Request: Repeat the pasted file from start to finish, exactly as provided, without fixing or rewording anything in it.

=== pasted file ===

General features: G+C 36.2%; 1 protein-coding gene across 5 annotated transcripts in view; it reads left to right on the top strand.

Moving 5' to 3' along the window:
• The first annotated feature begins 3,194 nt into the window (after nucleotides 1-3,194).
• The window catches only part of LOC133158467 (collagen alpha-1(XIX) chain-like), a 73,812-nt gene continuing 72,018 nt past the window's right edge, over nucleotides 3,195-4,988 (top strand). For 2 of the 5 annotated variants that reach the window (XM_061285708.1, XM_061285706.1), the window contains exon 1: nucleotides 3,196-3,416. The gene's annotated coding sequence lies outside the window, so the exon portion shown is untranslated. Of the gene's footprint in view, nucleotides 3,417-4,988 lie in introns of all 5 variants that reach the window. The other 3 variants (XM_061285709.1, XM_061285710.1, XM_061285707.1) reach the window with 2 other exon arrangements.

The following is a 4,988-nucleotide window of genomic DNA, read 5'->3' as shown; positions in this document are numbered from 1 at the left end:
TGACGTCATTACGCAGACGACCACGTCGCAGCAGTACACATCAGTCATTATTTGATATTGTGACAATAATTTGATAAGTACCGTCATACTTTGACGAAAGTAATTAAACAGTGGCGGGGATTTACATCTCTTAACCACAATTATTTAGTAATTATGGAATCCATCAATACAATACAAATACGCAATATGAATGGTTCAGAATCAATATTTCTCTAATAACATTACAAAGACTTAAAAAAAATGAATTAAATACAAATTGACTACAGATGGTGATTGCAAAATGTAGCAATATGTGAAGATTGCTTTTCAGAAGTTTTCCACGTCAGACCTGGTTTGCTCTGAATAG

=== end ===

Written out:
General features: G+C 36.2%; 1 protein-coding gene across 5 annotated transcripts in view; it reads left to right on the top strand.

Moving 5' to 3' along the window:
• The first annotated feature begins 3,194 nt into the window (after nucleotides 1-3,194).
• The window catches only part of LOC133158467 (collagen alpha-1(XIX) chain-like), a 73,812-nt gene continuing 72,018 nt past the window's right edge, over nucleotides 3,195-4,988 (top strand). For 2 of the 5 annotated variants that reach the window (XM_061285708.1, XM_061285706.1), the window contains exon 1: nucleotides 3,196-3,416. The gene's annotated coding sequence lies outside the window, so the exon portion shown is untranslated. Of the gene's footprint in view, nucleotides 3,417-4,988 lie in introns of all 5 variants that reach the window. The other 3 variants (XM_061285709.1, XM_061285710.1, XM_061285707.1) reach the window with 2 other exon arrangements.

The following is a 4,988-nucleotide window of genomic DNA, read 5'->3' as shown; positions in this document are numbered from 1 at the left end:
TGACGTCATTACGCAGACGACCACGTCGCAGCAGTACACATCAGTCATTATTTGATATTGTGACAATAATTTGATAAGTACCGTCATACTTTGACGAAAGTAATTAAACAGTGGCGGGGATTTACATCTCTTAACCACAATTATTTAGTAATTATGGAATCCATCAATACAATACAAATACGCAATATGAATGGTTCAGAATCAATATTTCTCTAATAACATTACAAAGACTTAAAAAAAATGAATTAAATACAAATTGACTACAGATGGTGATTGCAAAATGTAGCAATATGTGAAGATTGCTTTTCAGAAGTTTTCCACGTCAGACCTGGTTTGCTCTGAATAG